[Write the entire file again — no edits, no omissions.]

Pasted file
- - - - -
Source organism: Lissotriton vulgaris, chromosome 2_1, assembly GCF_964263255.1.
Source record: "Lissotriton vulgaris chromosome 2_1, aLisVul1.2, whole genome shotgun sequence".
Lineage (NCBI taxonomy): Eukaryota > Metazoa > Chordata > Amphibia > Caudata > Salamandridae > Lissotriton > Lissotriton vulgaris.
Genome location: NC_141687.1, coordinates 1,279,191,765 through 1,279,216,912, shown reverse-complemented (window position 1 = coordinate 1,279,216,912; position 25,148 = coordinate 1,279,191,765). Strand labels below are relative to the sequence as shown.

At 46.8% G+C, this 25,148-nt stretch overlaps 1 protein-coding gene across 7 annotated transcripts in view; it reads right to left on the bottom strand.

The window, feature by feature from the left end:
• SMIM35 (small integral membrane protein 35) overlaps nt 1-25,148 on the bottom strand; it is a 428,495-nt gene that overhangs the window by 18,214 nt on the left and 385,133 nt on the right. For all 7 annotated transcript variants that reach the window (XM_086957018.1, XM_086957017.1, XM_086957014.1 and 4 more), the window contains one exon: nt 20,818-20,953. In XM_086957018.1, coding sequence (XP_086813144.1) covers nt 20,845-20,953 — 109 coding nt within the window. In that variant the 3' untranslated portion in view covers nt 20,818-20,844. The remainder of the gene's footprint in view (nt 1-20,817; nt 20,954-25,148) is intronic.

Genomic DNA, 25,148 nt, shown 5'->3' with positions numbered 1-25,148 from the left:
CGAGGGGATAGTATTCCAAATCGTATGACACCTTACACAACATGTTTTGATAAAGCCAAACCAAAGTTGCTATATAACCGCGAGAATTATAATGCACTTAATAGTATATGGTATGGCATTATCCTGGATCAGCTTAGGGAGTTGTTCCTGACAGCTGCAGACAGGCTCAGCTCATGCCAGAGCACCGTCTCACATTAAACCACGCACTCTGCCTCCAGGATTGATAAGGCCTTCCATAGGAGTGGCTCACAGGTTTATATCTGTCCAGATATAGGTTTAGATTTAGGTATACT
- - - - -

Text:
Source organism: Lissotriton vulgaris, chromosome 2_1, assembly GCF_964263255.1.
Source record: "Lissotriton vulgaris chromosome 2_1, aLisVul1.2, whole genome shotgun sequence".
Lineage (NCBI taxonomy): Eukaryota > Metazoa > Chordata > Amphibia > Caudata > Salamandridae > Lissotriton > Lissotriton vulgaris.
Genome location: NC_141687.1, coordinates 1,279,191,765 through 1,279,216,912, shown reverse-complemented (window position 1 = coordinate 1,279,216,912; position 25,148 = coordinate 1,279,191,765). Strand labels below are relative to the sequence as shown.

At 46.8% G+C, this 25,148-nt stretch overlaps 1 protein-coding gene across 7 annotated transcripts in view; it reads right to left on the bottom strand.

The window, feature by feature from the left end:
• SMIM35 (small integral membrane protein 35) overlaps nt 1-25,148 on the bottom strand; it is a 428,495-nt gene that overhangs the window by 18,214 nt on the left and 385,133 nt on the right. For all 7 annotated transcript variants that reach the window (XM_086957018.1, XM_086957017.1, XM_086957014.1 and 4 more), the window contains one exon: nt 20,818-20,953. In XM_086957018.1, coding sequence (XP_086813144.1) covers nt 20,845-20,953 — 109 coding nt within the window. In that variant the 3' untranslated portion in view covers nt 20,818-20,844. The remainder of the gene's footprint in view (nt 1-20,817; nt 20,954-25,148) is intronic.

Genomic DNA, 25,148 nt, shown 5'->3' with positions numbered 1-25,148 from the left:
CGAGGGGATAGTATTCCAAATCGTATGACACCTTACACAACATGTTTTGATAAAGCCAAACCAAAGTTGCTATATAACCGCGAGAATTATAATGCACTTAATAGTATATGGTATGGCATTATCCTGGATCAGCTTAGGGAGTTGTTCCTGACAGCTGCAGACAGGCTCAGCTCATGCCAGAGCACCGTCTCACATTAAACCACGCACTCTGCCTCCAGGATTGATAAGGCCTTCCATAGGAGTGGCTCACAGGTTTATATCTGTCCAGATATAGGTTTAGATTTAGGTATACT